Customer study highlights:
Erken H., Erken G., Genҫ O. (2012). Blood Pressure Measurement in Freely Moving Rats by the Tail Cuff Method. Clinical and Experimental Hypertension, 35(1):11-15 Details
Blood pressure can be measured in rodents using a range of direct and indirect methods, with differing requirements for movement restriction, anesthesia and surgery. Movement restriction can introduce stress, leading to increased blood pressure. Anesthesia also has confounding effects. Telemetry devices can be used in rodents to obtain reliable, direct blood pressure measurements, negating the need for anesthesia and movement restriction. Drawbacks with telemetry devices include the requirement for animal surgery, their limited reusability, and cost.
To achieve continuous blood pressure measurements without the use of telemetry in freely-moving rodents, researchers at Balikesir and Dumlupinar universities in Turkey devised a novel way of recording systolic blood pressure (SBP) using a hanging tail-cuff method in rats.
To observe whether this method offered any improvement in SBP over restraint conditions, 28 six-month-old male Sprague-Dawley rats were divided into four groups, with differing exposure to ether anesthesia and restraint. To acclimatize the rats, 25 minutes of daily handling was performed for one week prior to taking measurements. SBP and heart rate (HR) were recorded using a PowerLab, MLT125/R tail cuff probe and MLT422/D skin temperature probe. Desensitization of their tails with non-occluding clips was also performed. Overall SBP was obtained from an average of 10 consecutive SBP measurements per day, taken at 1 min intervals, over 3 days.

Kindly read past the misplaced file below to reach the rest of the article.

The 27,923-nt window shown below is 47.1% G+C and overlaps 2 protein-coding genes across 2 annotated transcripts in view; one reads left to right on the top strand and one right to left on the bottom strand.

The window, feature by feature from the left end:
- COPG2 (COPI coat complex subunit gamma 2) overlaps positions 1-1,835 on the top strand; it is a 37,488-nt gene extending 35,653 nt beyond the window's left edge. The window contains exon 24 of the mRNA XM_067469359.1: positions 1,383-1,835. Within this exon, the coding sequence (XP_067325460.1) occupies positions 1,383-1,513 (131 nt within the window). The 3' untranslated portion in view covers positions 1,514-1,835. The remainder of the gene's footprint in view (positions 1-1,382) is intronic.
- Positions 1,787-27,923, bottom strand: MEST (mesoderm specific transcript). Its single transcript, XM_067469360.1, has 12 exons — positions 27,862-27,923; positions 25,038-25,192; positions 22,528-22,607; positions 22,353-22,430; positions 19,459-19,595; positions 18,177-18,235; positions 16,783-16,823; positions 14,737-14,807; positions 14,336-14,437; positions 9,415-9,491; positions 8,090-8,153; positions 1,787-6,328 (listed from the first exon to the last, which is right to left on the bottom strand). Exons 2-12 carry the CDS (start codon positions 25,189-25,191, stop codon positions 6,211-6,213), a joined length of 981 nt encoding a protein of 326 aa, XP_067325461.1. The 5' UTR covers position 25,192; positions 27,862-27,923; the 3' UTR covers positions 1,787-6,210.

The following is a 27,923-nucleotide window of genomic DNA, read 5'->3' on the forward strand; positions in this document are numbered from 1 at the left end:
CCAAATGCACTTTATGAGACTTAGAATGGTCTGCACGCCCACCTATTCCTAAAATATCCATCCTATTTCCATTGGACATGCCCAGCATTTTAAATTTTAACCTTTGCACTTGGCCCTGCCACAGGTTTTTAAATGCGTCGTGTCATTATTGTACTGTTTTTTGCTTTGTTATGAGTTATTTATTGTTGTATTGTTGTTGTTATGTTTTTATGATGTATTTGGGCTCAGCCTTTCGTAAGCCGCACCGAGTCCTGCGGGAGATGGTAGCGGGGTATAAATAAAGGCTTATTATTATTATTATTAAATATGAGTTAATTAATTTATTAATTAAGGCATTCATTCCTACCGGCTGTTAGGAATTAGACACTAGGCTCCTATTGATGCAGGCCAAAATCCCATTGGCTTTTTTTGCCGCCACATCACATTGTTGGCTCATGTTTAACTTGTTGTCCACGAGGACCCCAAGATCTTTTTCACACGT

As expected, animals within the restraint group showed significantly higher SBP (+10%, day 1) and significantly lower HR (-13%, day 1) compared to rats within the freely moving group, indicating elevated stress responses. Furthermore, SBP data was more reliable in the freely moving group since handling-induced artifacts were eradicated.
This study demonstrates a reliable and novel protocol for obtaining SBP and HR from freely moving rats using the tail-cuff method, suitable for deducing both small and substantial changes in blood pressure.